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The Last Five Feet – Connectivity Aspects of Hospital-at-Home Programs

Woman nurse pushing man in wheelchair

It’s different than when we say, “Your sound and video are breaking up” on a Zoom call.

For decades, telecommunications experts have been talking about the “last mile” regarding the bandwidth available to a home or retail setting. Even the fastest broadband throughput can become meaningless if it hits copper in the final leg. While WIFI might reduce that digital speed bump, it’s still not eliminated.

I’ve run countless webinars where we’ve implored participants to use a direct ethernet connection to avoid the “you’re breaking up” problem in the middle of the broadcast. Even the major networks have this problem with remote interviews using Zoom-like platforms.

It’s one thing when the connection occurs during a sales report in a remote senior management meeting. It’s another when the dialysis machine needs a reliable feed to alert the nephrologist of a problem when the patient is at home.

Speed and Reliability

Compounding the need for reliable connectivity is the need for speed in this infrastructure. This challenge has become magnified by physicans' needs for high-resolution images. Because the file sizes of many of these scans or x-rays are so large, the need for it to quickly and reliably render on the screen becomes critical.

The emergence of 5G networks, which offer a combination of speed and reliability, has been a game changer in business — and, to a certain extent, in bricks and mortar medical enterprises. But rollout into many residential settings is a perfect example of the “last five feet” challenges I mention in the title. In current hospital-at-home (H@H) programs, this is the first challenge of latency: the time between a patient or clinician sending a change of data and its reception by the other party.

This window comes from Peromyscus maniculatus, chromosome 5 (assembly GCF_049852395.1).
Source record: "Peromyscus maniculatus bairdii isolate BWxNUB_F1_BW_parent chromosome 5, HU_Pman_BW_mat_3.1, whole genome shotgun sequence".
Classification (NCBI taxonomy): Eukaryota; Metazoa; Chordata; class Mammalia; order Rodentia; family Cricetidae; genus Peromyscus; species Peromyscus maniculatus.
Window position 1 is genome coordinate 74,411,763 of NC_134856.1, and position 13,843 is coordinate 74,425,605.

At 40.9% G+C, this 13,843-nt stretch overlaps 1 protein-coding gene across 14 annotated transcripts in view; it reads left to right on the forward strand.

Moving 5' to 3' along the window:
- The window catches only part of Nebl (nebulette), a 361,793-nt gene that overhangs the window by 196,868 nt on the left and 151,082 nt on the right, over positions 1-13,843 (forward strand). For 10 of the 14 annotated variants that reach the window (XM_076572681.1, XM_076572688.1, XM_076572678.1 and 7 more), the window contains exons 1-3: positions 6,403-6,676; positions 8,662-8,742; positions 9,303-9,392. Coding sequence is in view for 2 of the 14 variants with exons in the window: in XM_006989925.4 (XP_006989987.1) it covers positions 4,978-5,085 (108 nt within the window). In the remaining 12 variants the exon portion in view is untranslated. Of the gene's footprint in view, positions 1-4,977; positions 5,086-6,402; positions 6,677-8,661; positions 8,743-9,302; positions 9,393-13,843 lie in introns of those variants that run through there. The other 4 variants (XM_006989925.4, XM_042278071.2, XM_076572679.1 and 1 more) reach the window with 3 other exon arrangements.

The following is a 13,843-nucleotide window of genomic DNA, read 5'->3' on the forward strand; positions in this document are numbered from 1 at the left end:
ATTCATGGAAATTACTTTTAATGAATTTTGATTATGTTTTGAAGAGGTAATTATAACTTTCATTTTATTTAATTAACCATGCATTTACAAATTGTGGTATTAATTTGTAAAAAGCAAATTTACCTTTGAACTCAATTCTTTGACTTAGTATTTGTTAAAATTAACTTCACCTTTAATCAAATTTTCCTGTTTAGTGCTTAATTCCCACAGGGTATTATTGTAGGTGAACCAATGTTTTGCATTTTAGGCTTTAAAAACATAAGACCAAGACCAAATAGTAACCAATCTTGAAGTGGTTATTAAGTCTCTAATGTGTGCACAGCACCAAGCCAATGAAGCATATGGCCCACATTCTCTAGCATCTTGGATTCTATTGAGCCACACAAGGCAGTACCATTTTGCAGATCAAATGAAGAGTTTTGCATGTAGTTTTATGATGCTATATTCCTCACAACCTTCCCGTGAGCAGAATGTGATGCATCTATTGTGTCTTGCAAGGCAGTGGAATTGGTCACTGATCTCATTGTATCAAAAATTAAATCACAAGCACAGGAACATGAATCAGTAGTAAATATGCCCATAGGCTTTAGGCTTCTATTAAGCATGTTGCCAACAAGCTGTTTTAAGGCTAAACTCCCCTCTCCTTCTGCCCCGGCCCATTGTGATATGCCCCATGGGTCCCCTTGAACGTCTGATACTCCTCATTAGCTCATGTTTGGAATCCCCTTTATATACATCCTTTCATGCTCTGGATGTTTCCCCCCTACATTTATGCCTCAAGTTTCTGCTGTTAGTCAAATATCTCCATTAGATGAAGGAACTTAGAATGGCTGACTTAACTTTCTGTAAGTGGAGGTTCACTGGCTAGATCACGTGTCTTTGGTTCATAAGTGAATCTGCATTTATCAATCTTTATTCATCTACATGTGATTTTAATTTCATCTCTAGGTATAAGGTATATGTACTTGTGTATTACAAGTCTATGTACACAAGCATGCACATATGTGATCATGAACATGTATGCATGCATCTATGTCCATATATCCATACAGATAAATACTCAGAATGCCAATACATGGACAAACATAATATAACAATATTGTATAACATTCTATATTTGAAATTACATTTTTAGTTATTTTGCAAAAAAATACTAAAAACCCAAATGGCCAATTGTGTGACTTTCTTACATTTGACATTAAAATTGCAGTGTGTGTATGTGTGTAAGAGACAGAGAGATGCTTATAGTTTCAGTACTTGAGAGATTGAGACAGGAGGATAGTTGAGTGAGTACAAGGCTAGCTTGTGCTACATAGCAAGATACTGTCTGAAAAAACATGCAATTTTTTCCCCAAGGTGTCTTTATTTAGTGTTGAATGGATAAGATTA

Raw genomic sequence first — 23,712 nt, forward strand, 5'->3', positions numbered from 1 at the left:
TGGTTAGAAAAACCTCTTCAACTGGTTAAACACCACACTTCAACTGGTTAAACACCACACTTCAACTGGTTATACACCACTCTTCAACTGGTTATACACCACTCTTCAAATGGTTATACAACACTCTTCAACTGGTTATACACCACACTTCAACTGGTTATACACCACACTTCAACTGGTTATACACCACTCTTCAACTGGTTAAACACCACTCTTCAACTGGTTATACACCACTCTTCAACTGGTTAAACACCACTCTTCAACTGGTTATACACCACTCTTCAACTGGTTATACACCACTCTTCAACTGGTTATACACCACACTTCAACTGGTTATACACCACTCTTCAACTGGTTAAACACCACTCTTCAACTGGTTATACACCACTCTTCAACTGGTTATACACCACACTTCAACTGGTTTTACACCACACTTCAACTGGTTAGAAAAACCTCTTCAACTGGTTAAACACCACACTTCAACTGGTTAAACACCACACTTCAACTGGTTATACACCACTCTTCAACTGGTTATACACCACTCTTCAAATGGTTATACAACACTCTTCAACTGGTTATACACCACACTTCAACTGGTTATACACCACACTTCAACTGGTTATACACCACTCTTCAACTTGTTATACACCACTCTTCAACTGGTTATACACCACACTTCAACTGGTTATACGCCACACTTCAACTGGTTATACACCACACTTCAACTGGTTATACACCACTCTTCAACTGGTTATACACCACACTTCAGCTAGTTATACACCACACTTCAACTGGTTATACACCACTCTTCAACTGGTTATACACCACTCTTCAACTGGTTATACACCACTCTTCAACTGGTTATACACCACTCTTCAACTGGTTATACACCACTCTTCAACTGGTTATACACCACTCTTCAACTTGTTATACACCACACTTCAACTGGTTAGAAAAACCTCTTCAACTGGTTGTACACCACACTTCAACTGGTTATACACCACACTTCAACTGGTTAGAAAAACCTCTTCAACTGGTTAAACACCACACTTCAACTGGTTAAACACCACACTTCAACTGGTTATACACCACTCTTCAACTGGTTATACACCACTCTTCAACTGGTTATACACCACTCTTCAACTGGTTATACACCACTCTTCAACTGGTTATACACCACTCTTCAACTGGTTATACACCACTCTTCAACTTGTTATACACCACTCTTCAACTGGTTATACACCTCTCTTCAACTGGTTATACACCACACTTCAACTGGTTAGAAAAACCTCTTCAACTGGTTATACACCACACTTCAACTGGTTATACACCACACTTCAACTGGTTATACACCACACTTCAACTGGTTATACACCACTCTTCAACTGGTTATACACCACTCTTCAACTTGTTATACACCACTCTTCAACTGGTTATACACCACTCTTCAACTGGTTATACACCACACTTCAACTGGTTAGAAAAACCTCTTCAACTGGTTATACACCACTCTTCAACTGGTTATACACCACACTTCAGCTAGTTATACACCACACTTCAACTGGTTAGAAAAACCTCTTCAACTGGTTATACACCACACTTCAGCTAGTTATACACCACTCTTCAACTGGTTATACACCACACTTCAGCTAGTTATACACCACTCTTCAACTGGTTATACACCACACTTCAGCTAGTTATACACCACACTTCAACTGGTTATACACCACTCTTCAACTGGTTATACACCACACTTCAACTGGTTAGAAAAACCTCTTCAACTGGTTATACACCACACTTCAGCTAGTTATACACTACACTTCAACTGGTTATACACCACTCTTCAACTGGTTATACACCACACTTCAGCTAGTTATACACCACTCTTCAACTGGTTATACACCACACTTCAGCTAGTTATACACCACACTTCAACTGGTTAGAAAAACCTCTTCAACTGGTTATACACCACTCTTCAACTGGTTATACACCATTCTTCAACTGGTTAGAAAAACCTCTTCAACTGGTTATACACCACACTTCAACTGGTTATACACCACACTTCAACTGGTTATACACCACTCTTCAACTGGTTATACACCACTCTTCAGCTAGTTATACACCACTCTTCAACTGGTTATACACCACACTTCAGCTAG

Security and Privacy

The second “last five feet” challenge concerns security and privacy. While the link to a provider’s IT infrastructure may have world-class cybersecurity protection, this is not the case when data reaches the threshold of a home.

We know how bad actors will infiltrate residential WIFI where absolutely no hospital-quality care is being dispensed. When remote monitoring devices are involved, it is crucial to consider the added security implications for care — a complexity that previous generations of home care never had to worry about.

Despite the challenges, a new wave of H@H vendors are specializing in solutions that raise the safety net for patients migrating from traditional in-patient care to the home.

In addition, the major telecommunications companies are beginning to pay attention to the fact that H@H is more than upgrading residential service to business quality. Some of these services are described as “aging at home” products that indirectly have H@H applications.

Connectivity and Equity

With respect to a company that owns the name, “connequity” comes to mind as the third major challenge. There is an enormous have-and-have-not aspect to the access and availability of H@H care. I’ve interviewed families pooling together their phone card credits to get their grandmother enough bandwidth for a telemedicine call. Now consider the implications of providing hospital-level care in multi-generational housing for those falling below the safety net.

As with the gold rush of pandemic telemedicine, the game changer will be in expanded reimbursement from payers for those patients and providers choosing H@H delivery of care. In many of these models, there will be a connectivity element in much the same way insurers would cover an insulin device or heart monitor.

The ICD Healthcare Network addresses some of these reimbursement issues in the webcast: From the Hill to Your House: What New Federal Legislation Means for the Future of Hospital at Home.

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